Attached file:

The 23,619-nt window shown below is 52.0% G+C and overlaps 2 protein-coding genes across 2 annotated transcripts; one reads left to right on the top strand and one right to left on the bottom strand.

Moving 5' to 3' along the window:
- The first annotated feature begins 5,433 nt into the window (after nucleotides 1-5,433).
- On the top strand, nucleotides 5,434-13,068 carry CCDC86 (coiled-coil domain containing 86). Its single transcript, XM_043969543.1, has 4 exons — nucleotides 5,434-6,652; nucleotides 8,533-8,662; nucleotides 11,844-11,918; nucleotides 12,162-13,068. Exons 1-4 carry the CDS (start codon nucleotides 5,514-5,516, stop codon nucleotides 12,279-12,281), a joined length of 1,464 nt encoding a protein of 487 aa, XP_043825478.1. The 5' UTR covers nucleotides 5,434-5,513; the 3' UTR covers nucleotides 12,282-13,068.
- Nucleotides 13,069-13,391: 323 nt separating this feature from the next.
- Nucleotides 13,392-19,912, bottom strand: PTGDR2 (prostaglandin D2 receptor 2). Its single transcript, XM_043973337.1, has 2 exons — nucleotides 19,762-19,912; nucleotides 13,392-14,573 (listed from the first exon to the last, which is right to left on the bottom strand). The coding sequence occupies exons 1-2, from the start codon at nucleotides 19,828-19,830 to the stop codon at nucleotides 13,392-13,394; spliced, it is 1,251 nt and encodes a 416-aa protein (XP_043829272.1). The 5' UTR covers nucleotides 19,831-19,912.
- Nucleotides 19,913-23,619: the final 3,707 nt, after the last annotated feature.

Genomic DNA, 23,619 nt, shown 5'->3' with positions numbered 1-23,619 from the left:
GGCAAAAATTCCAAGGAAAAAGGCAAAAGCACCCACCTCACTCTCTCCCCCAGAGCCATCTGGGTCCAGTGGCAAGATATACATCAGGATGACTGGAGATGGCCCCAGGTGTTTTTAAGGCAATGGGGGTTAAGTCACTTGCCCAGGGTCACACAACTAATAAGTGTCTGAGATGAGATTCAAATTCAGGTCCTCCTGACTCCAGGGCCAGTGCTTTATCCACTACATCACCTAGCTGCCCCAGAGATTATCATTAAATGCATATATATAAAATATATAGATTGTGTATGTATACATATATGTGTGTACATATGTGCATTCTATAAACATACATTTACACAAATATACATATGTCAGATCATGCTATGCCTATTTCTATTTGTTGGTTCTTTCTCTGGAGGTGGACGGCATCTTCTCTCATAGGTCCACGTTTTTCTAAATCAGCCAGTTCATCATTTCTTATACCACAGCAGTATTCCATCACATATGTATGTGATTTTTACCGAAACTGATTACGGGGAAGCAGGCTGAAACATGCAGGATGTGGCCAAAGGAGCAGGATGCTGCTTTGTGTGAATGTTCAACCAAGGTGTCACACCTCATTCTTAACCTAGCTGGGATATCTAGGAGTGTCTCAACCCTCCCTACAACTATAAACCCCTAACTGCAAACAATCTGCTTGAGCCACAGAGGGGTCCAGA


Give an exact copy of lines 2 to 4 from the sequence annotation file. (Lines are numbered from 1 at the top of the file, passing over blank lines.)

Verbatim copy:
Moving 5' to 3' along the window:
- The first annotated feature begins 5,433 nt into the window (after nucleotides 1-5,433).
- On the top strand, nucleotides 5,434-13,068 carry CCDC86 (coiled-coil domain containing 86). Its single transcript, XM_043969543.1, has 4 exons — nucleotides 5,434-6,652; nucleotides 8,533-8,662; nucleotides 11,844-11,918; nucleotides 12,162-13,068. Exons 1-4 carry the CDS (start codon nucleotides 5,514-5,516, stop codon nucleotides 12,279-12,281), a joined length of 1,464 nt encoding a protein of 487 aa, XP_043825478.1. The 5' UTR covers nucleotides 5,434-5,513; the 3' UTR covers nucleotides 12,282-13,068.